Laurie Jo Reynolds remembers her first brush with injustice.
Wrongly suspected of theft in the sixth grade, she and her best friend were called to the principal's office. "I said, 'What are we accused of stealing?'" she recalls. "And they did not have an answer; there was nothing missing. They said they had seen us behaving suspiciously."
It was a relatively small injustice. Yet today Reynolds (97MA), a University of Iowa alumna and art professor at the University of Illinois at Chicago, has become a leading advocate for people she believes are grossly mistreated: prison inmates held in solitary confinement. An estimated 61,000 individuals were in solitary confinement in American prisons in fall 2017, according to a 2018 Yale Law School report.
Reynolds' art background is a pivotal part of her advocacy. "I realized that art can help change perceptions of the criminal justice system. It can explain and give insight into social relationships in ways that the news media can't," says Reynolds. "We don't make policy decisions based on the evidence, the research, or our value system, when it comes to the criminal justice system. We make decisions based on how we perceive the groups of people that are the targets of our policies."
In the late 1990s, Reynolds was part of a group pushing for improved conditions at the federal penitentiary in Marion, Illinois—which she says was the first U.S. prison in modern times to use solitary confinement—when she learned that Illinois' Tamms state supermax prison, which was designed for sensory deprivation, did not allow any contact visits or phone calls. Reynolds says this extreme isolation leads to lasting psychological and physiological harm.
Around the same time, while in graduate school at Iowa, Reynolds decided to pursue art as a career. Soon her interests in art and criminal justice reform became entwined.
Reynolds helped create the Photo Requests from Solitary project, which invites U.S. prisoners held in long-term solitary confinement to request a photograph of anything, real or imagined, for volunteers to fulfill. It also advocates for ending the use of solitary confinement.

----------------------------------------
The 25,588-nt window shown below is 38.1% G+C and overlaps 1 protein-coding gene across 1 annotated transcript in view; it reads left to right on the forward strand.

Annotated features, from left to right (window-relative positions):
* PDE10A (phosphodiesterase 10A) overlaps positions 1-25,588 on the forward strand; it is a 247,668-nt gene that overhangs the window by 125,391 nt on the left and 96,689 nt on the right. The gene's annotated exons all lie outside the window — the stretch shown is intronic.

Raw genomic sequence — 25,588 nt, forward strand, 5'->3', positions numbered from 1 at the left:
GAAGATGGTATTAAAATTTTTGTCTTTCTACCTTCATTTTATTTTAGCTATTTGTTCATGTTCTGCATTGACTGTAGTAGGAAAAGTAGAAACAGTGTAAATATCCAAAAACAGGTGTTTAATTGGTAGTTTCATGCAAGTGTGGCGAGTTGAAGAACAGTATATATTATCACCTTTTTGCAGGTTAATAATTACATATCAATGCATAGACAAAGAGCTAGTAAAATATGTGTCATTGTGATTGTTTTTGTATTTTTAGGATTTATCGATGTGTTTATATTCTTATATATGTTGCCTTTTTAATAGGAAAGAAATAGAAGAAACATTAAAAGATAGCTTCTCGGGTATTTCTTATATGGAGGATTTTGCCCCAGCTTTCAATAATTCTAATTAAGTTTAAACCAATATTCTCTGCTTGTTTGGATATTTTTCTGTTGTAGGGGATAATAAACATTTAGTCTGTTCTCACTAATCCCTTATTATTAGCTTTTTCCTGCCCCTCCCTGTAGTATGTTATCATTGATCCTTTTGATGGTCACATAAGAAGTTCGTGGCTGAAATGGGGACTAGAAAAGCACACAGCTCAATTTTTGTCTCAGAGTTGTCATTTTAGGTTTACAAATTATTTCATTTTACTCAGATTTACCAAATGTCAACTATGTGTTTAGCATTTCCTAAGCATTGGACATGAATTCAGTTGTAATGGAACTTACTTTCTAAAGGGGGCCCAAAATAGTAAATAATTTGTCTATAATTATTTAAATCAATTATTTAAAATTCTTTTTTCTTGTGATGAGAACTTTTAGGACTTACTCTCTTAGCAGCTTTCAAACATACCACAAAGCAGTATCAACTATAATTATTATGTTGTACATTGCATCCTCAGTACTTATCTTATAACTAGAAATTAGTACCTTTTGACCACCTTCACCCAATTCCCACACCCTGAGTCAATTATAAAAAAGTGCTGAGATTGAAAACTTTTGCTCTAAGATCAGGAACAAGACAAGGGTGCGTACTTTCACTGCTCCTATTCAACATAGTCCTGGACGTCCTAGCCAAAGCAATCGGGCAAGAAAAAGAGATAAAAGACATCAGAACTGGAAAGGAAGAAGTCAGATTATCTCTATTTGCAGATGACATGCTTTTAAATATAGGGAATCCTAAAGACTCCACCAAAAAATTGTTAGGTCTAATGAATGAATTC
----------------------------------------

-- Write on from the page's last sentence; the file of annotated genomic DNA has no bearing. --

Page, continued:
The project started in 2009 as part of the Tamms Year Ten campaign Reynolds organized to gain support for closing Tamms, which occurred in 2013. Photo Requests from Solitary later became a project of Solitary Watch, a nonprofit watchdog organization, and expanded to include people in solitary in California, New York, New Jersey, and Pennsylvania.
Of all the requests, the photo made for Willie Sterling III stands out to Reynolds. He asked Tamms Year Ten to assemble a group to drive five hours from Chicago to the Bald Knob Cross of Peace in southern Illinois for a prayer vigil. The group was photographed praying for Sterling to be transferred from Tamms (which he was, shortly before the vigil) and to be paroled (which he was, the year after).
Other inmate photo requests range from a cat sitting on a windowsill at dusk to the Statue of Liberty with broken handcuffs. Project organizers place no judgment on the requests but invite volunteer artists to see the humanity behind bars.
"The project doesn't confront people by telling them what prison policy should be," Reynolds says of Photo Requests from Solitary. "Instead, it confronts people with the knowledge of what people who are experiencing extreme sensory deprivation want to see. That gives them a way of thinking about solitary confinement that is much more effective."